PhD/Graduate Teaching Assistant – University of Reading
Location: Whiteknights UK
Deadline: 1 August 2016
Salary: 0.25 FTE of a Grade 5 (£23,619-£28,145 per annum pro rata) and 0.75 FTE student stipend at RCUK level
PhD/Graduate Teaching Assistant position available at University of Reading
Family relations and ethics of care across space: refugee children’s and families’ experiences in the South East of England
Supervisors: Dr. Ruth Evans and Sally Lloyd-Evans, Human Geography Research Cluster, Global Development Research Division
Applications are invited for the post of Graduate Teaching Assistant. The appointed person will be registered for a Part-Time PhD, while holding a contract of employment from the University of Reading which encompasses both doctoral studies and teaching responsibilities with an associated salary.
This innovative participatory action research (PAR) project will explore how family relations and an ethics of care are sustained across space in the context of forced migration and seeking asylum in the UK. Sustaining social ties and caring relations with family members in countries of origin or other settlement countries while seeking asylum may be particularly challenging, in view of conflict and displacement, limited entitlements to support and restrictions on mobility (Ottosdottir and Evans, 2014). A PAR methodology, which recognises that marginalised groups play an active role in the construction of their lives and the societies in which they live, is considered most appropriate (Kindon et al, 2007). This collaborative approach may benefit refugee families, addressing some of the power imbalances in conventional research. Visual community arts projects have considerable potential to achieve ‘depth’ of impact, leading to peer support, empowerment and other changes that may become a turning point in young people’s lifecourse and may flatten power hierarchies (Macpherson et al, 2014). Through being embedded in key partner organisations, the candidate will recruit a diverse sample of refugee and asylum-seeking families living in the South East.
Teaching duties: The successful candidate will contribute to Human Geography research methods and fieldclass teaching and supervision and assist in co-ordinating Participation Lab activities (see blog below). The appointed person will be expected to deliver seminars and tutorials to groups of 10-20 students on a regular basis, to undertake assessment marking and to undertake undergraduate dissertation supervision. They will be expected to complete the required training and development activities as specified by the Department, achieving AFHEA status within the first two years of appointment. Teaching duties will not exceed nine hours of teaching and learning work (of which no more than six will be contact hours) during term time.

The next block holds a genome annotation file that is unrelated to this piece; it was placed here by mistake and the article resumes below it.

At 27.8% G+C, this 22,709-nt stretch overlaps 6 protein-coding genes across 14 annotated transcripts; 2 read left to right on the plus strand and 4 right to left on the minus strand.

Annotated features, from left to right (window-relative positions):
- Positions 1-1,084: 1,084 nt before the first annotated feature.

The post will commence on 19th September 2016, for a period of 4 years. Although six potential topics are being advertised, only one post will be appointed to the strongest candidate.
For the job description, person specification and to apply: https://www.reading.ac.uk/15/about/jobs/about-job-details.aspx?vacancy_id=763571AoAM
For informal enquiries, please contact:
Dr. Ruth Evans
Associate Professor in Human Geography
Department of Geography & Environmental Science
University of Reading
Whiteknights PO Box 227
Reading RG6 6AB, UK
Tel. +44 (0)118 378 7755
Read more about current research project: https://blogs.reading.ac.uk/deathinthefamilyinsenegal/
Read more about the Participation Lab: https://blogs.reading.ac.uk/participation-lab
Kindon, S., Pain, R. and Kesby, M. (eds) (2007) Participatory action research approaches and methods : connecting people, participation and place. London: Routledge
Macpherson, H., Hart, A., Heaver, B. (2014) Impacts between academic researchers and community partners: some critical reflections on impact agendas in a “Visual Arts for Resilience” research project, ACME, 27-32
Ottosdottir, G. and Evans, R. (2014) ‘Ethics of care in supporting disabled forced migrants: interactions with professionals and ethical dilemmas in health and social care in the South-East of England’, British Journal of Social Work, 44, 1, 53–69